The wildest part of all might be that the ‘13-14 Wild ended up using five different goaltenders that season — one of which being Ilya Bryzgalov, who the Flyers are still paying to this day — the same number of goaltenders that the Flyers have used this season thus far. That season also just happened to be year five of Fletcher’s tenure in Minnesota, just as this was year five for Hextall. They had both built just about the same team in the same amount of time.

So to recap, that’s two teams that had a veteran core of four, five young players (six if you include Marco Scandella and Robert Hagg, who could make or miss the future core lists depending on who you talk to) who look to be integral to the team’s future success, and a goaltending situation that can be accurately be described as a mess all occurring in year five of a general manager’s reign. It’s as if Fletcher has gone back in time, this time with the knowledge of how this story ended for him the first time around.

Learning from the past

The first thing for Fletcher to address is the goaltending situation — something he successfully did for the Wild when he acquired Devan Dubnyk four months into the 2014-15 season — because while Carter Hart may be the goalie of the future, this team cannot afford to waste seasons while they still have their older, veteran core intact. With Dubnyk in the fold, the Wild were shaping up to be a real threat in the West. However, Fletcher’s lack of NHL-level trades, and the few he made not turning out the way one would hope, led to disappointing finishes; something he’ll obviously be looking to avoid in Philadelphia.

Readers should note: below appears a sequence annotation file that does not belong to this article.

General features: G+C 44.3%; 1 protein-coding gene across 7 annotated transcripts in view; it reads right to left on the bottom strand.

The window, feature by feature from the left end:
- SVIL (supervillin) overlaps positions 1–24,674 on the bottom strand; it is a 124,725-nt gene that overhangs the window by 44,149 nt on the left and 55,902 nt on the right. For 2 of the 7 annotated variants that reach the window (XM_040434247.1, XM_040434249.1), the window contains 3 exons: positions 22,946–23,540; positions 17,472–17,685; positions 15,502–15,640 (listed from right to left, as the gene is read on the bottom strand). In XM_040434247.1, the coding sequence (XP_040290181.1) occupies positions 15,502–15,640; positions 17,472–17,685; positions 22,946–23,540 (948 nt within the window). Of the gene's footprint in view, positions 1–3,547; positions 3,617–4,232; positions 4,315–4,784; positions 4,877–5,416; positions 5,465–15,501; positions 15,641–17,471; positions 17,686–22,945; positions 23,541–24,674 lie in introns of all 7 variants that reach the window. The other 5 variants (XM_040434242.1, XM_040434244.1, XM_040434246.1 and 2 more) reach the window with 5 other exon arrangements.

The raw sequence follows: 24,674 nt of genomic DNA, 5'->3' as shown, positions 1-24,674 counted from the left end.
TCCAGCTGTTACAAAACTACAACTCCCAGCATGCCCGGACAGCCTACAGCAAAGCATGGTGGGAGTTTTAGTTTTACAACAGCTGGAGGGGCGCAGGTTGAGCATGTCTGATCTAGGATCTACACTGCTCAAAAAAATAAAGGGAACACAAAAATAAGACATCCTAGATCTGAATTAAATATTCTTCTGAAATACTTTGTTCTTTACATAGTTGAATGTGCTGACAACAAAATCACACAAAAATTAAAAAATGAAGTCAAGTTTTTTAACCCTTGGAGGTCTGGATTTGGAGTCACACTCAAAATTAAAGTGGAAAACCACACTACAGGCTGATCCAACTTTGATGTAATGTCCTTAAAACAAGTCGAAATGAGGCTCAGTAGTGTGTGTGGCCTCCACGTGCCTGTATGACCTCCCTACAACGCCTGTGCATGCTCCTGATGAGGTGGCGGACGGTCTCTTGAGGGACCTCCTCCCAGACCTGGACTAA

Following the Dubnyk trade, he went on a two year stretch where the only NHL players he added via a trade were Sean Bergenheim, Chris Stewart, Jordan Leopold, and David Jones. Not exactly the biggest names out there, and three of them, Stewart being the outlier, were traded for in what would be their final NHL season. No disrespect to those players who were generally fine given the role they were expected to play, but that’s two full years of not adding a single player that moved the needle at all. Of course, you can’t ignore the Eric Staal signing smack dab in the middle of that stretch, he clearly moved the needle, but it’s not often that you will end up signing a first line center to a contract with a $3.5M cap hit. Simply put, a repeat of those two years here would be nothing short of unacceptable given the amount of cap space and assets he has to work with.

This is his chance at a redo, and here’s to hoping he makes good use of it.